This work teaches us how to reject everything else in the world as beneath Jesus Christ, and shows the Christian what steps to take in having high thoughts of Christ, and lower thoughts of the things in the world. Anyone who does not forsake the world cannot be a disciple of Christ. This teaching is of utmost importance to the contemporary church, especially in today’s intolerant culture where status, goods and relations are often more important than the Gospel of grace, or the God of all grace, Jesus Christ.  


The question then remains, how much of the world have you forsaken? Some of it, part of it, a little bit of it? Most of it? Or all of it? To be a child of the Kingdom, and a disciple of Jesus, you must forsake everything for him.


This is not a scan or facsimile, has been updated in modern English for easy reading and has an active table of contents for electronic versions.

Mockett’s work is a puritan example of Scriptural exegesis at its final points, engaging in a systematic explanation of what Puritanism considered practical theology. Practical Theology is the “application” of the biblical text, drawn from its doctrinal considerations, which pertain to the life and work of the individual Christian, and the body of the Christian church. It covers private duties, family duties, Christian church duties, and duties to our rulers and neighbors. 


Practically, this work demonstrates a focused course of practical application, dealing with the practice of being a true Christian in 27 points. His purpose in this is that the reader will not miss the glory of Jesus Christ, and an entrance into an eternal heaven for the glory of God. He covers such topics as a right knowledge of God and Jesus Christ; having a lively faith; the importance of self-examination; what it means to have a lawful calling; how to deal responsibly with prosperity, adversity and temptation. The importance of unity, peace and love; what it means to have a true fear of God; and a section on parents, children, masters, servants and dealing with the poor, among other chapters. 


This is one of the few known Puritan works on practical theology, and is a must read for any Christian desiring to have a sanctifying and practical interest in Jesus Christ.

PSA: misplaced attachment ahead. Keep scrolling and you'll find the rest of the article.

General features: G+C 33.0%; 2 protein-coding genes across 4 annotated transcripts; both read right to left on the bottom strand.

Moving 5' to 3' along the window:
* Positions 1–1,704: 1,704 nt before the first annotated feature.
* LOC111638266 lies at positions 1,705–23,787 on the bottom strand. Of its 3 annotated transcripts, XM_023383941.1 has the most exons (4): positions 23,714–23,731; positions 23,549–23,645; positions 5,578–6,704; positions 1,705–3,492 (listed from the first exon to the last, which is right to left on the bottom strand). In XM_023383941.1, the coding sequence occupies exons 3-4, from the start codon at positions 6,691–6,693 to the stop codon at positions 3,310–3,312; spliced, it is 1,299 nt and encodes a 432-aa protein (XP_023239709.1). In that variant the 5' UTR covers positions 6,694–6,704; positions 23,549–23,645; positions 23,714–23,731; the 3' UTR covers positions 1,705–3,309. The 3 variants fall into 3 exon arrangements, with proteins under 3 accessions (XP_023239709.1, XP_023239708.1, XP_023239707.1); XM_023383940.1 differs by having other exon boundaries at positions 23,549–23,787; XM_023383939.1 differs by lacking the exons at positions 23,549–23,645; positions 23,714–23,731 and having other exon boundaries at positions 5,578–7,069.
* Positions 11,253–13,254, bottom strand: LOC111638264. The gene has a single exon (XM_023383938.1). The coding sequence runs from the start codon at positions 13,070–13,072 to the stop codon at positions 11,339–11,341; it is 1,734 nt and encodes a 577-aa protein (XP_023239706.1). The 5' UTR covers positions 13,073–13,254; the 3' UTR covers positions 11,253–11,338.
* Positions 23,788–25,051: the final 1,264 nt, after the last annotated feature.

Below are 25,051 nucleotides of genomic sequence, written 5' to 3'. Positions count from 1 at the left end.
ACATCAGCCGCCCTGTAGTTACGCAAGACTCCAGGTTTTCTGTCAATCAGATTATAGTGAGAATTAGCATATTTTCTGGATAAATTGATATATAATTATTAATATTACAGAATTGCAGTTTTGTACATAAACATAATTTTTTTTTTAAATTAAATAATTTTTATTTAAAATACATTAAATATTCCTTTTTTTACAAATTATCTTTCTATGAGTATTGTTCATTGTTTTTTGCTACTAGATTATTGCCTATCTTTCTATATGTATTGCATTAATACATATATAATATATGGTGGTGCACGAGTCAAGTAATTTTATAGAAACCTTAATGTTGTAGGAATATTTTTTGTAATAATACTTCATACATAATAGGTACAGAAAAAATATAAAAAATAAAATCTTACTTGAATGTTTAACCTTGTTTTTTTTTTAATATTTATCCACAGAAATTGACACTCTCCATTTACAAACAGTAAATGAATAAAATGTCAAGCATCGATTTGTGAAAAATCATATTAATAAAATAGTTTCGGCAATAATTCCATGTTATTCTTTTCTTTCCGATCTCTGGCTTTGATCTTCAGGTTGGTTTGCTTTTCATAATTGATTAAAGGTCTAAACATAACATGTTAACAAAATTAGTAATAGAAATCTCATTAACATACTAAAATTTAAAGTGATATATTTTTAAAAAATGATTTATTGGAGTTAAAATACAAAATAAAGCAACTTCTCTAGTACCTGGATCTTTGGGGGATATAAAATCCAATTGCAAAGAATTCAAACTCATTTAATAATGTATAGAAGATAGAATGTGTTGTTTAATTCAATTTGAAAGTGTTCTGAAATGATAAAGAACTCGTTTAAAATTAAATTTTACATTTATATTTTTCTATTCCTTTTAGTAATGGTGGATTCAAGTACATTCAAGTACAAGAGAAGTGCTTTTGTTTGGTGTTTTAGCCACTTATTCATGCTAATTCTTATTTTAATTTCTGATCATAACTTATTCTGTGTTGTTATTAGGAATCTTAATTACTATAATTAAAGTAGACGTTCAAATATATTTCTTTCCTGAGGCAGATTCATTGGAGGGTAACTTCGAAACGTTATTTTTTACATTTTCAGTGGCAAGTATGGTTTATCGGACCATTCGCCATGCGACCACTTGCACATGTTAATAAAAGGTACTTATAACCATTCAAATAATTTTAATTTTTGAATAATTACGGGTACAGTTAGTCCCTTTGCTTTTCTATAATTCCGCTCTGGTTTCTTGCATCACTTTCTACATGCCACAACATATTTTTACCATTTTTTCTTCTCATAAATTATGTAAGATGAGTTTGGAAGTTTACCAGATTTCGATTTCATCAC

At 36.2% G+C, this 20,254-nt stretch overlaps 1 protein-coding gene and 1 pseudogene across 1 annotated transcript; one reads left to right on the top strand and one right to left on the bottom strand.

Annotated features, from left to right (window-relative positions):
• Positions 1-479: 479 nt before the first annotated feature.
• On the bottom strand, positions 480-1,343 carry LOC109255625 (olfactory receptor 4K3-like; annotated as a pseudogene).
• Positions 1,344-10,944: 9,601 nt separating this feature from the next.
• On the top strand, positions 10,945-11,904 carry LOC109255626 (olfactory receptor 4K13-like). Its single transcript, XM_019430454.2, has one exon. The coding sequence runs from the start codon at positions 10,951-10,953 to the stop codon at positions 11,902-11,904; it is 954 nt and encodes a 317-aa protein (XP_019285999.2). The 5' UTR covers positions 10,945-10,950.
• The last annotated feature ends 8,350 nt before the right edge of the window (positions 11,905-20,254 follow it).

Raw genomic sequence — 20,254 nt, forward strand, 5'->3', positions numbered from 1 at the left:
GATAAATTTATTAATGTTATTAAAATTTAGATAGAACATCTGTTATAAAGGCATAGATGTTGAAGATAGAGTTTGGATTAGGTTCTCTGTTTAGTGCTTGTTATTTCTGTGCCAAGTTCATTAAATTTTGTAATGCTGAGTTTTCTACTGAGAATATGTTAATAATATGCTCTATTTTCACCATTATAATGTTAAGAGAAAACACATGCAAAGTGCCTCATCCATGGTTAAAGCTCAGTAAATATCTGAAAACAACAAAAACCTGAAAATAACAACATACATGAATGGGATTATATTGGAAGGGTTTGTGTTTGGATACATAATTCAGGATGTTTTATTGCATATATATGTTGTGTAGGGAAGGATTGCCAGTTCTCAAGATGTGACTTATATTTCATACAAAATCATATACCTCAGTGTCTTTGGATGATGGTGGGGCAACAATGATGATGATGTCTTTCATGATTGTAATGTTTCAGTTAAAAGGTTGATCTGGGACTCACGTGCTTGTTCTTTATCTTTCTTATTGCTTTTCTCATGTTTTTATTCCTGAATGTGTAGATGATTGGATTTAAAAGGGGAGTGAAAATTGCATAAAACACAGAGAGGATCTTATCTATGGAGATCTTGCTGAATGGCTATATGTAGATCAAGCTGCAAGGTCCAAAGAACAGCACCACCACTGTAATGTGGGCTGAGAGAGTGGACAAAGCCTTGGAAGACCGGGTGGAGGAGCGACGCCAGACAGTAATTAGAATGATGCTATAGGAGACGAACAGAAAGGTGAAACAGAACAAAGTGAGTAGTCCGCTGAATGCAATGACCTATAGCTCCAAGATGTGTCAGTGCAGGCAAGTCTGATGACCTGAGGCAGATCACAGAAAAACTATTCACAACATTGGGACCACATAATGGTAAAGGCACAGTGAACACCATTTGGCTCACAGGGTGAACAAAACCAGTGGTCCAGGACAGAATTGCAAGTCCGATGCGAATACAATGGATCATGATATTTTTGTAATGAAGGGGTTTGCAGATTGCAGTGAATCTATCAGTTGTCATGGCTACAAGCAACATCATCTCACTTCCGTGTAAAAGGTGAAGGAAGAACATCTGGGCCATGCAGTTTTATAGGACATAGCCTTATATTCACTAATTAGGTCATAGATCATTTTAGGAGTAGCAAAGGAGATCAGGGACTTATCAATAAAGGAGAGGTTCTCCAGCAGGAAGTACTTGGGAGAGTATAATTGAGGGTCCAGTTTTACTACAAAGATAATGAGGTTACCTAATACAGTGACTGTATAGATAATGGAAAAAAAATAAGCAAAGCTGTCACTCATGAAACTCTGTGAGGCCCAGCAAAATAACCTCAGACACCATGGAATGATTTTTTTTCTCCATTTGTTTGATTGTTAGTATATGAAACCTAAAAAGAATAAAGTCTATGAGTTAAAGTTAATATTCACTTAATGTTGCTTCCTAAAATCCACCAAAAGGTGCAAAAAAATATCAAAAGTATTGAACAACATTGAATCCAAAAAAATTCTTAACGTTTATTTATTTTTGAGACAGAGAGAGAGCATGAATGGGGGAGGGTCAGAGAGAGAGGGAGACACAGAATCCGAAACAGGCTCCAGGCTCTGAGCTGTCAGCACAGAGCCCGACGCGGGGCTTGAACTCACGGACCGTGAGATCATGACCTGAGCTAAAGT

This is not a scan or facsimile, has been updated in modern English for easy reading and has an active table of contents for electronic versions. 

Mockett has taken the twofold instance of Abraham’s trouble and deliverance by God, and applies this pastorally to the Christian walk. He shows through the historical narrative of Abraham’s testing, that God does bring his people into trouble, and will deliver them. He gives a number of reasons why God brings his people into trouble, and what the Christian duty is while under such testing or proving. He dissects the nature of Christian trouble masterfully: that such afflictions and trials are light and short, momentary in the great scheme of redemption and our salvation; and that they are a means by which Christians are made fit for mercy. God prepares his vessels by a refining fire to make them fit to hold his grace, peace and mercy for our good. Mockett demonstrates the true reality that God will rescue his people from such troubles, in his time and providence, and shows why he rescues them: to vindicate his people from their enemies, and to manifest his glorious attributes of knowledge, power, truth, faithfulness, and goodness. 


Mockett has taken an historically and theologically packed section of the Bible in Genesis and masterfully, deeply and encouragingly applied that to today’s believer. This work is among the best of his expositions because Mockett felt this topic was a regular course found in the Christian’s daily walk.


This is not a scan or facsimile, has been updated in modern English for easy reading and has an active table of contents for electronic versions.